Lew Alcindor, later Kareem Abdul-Jabbar, turns small change into big bucks: A drag on the court, at the gate and in the hearts of its fans, Milwaukee was transformed by the arrival of one man, and his influence pervades all pro basketball.
Editor's note: Before he changed his name and became known as Kareem Abdul-Jabbar, Lew Alcindor was a star on the UCLA basketball team, where he won three consecutive national championships and was a record three-time MVP at the NCAA tournament. From the March 9, 1970 issue of SI, we look back at a pivotal moment in the NBA when the Milwaukee Bucks and the Phoenix Suns conducted an over-the-phone coin toss to see who would get the first pick in the 1969 NBA Draft—and ultimately, UCLA's star center, Alcindor.
When the Milwaukee Bucks and the Phoenix Suns flipped a coin for first choice in the NBA draft last March, Lew Alcindor was the obvious prize. The Suns called heads, the flip came up tails, and in Milwaukee where Wes Pavalon, the principal owner of the Bucks, and John Erickson, the vice-president and general manager, were listening to the result by telephone Pavalon embraced Erickson so exuberantly that he jammed his lighted cigarette into Erickson's ear.
"It stung a little, but I didn't notice it," Erickson said recently. "I didn't care, once we had Lew."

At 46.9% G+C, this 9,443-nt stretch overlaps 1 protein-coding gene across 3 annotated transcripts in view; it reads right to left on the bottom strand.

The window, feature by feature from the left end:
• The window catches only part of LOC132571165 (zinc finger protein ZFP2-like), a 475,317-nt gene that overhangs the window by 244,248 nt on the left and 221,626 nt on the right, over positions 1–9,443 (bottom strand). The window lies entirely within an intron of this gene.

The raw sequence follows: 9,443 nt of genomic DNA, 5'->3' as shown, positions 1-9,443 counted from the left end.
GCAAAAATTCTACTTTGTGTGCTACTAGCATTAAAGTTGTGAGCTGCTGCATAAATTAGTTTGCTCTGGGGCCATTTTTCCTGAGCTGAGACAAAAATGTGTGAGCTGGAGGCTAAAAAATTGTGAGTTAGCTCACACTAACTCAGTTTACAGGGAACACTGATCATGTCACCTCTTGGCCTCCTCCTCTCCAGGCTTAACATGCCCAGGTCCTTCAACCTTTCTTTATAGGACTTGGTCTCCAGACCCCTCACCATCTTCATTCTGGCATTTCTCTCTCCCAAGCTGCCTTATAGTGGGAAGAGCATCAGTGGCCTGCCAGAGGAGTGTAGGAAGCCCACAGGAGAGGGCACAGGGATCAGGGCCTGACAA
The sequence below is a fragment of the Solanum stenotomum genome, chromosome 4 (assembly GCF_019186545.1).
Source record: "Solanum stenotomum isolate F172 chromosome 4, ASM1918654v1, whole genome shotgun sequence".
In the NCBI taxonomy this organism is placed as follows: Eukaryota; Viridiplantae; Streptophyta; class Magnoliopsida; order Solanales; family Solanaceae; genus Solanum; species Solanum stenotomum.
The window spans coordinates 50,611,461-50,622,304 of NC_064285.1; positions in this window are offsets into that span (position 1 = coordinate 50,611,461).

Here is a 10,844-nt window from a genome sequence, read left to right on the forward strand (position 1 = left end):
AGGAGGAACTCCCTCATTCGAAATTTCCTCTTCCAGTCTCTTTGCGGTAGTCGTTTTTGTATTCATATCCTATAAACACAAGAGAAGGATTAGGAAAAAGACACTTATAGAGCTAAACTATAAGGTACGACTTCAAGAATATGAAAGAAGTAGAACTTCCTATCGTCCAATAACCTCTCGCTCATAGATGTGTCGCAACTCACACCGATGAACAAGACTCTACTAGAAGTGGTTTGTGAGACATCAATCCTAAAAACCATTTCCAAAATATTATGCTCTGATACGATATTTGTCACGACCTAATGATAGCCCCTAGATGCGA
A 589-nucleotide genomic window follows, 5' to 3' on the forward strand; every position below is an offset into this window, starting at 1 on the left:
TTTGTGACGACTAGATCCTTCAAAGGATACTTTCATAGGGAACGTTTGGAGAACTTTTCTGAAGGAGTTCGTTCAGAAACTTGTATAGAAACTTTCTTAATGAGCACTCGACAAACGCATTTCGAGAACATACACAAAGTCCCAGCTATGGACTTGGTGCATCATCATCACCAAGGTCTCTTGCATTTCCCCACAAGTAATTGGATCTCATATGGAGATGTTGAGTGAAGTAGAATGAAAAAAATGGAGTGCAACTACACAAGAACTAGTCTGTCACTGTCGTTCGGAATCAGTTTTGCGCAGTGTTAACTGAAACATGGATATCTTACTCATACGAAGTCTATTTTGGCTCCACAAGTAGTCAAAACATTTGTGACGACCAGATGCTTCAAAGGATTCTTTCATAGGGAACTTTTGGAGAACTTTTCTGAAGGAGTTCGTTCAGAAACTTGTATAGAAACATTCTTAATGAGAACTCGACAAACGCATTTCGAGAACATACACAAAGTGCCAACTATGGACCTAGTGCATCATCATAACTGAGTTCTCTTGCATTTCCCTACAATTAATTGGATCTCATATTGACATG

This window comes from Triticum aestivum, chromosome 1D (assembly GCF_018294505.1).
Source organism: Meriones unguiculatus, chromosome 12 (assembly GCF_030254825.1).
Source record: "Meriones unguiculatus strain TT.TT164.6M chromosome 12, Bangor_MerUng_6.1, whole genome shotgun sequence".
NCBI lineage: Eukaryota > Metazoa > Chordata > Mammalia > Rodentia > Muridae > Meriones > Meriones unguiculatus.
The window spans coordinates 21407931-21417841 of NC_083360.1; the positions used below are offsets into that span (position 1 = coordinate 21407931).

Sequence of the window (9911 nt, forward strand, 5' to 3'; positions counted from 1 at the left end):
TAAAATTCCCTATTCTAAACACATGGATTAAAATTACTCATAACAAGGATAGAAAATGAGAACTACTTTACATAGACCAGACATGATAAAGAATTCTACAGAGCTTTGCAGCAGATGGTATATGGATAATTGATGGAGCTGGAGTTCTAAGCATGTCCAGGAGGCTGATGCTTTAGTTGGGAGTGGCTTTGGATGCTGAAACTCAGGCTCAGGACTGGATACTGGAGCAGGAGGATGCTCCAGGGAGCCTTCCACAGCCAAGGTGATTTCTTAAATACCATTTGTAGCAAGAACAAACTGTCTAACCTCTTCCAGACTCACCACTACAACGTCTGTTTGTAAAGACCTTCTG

His enthusiasm is understandable. The Bucks, with no Alcindor, finished in the cellar last season; this year they are in second place. With six home games to go in the regular-season schedule as of last week, gate receipts were $1.2 million—more than twice the $546,537 total for the entire 1968-69 season. And this year there will be playoff money, too. Milwaukee attendance is about 3,000 more per game than last year, despite the fact that the top price for tickets was raised from $5 to $7. The Bucks' receipts are the NBA's third highest, behind only New York and Los Angeles, both of which have far more seats than the Milwaukee Arena's 10,746.
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Stock in the Bucks—traded over the counter—has gone from $5 to somewhere between $12 and $13 a share. In the bars in Milwaukee, during the sere months from January to September, talk used to turn on how the Green Bay Packers would do in the year to come. Last week bartenders and customers alike were more concerned with whether or not the Bucks could 1) catch the Knicks before the season ends or 2) win the playoffs in any case. The rise in receipts, the jump in the stock, the shift in the talk—all have been caused by the presence of one man.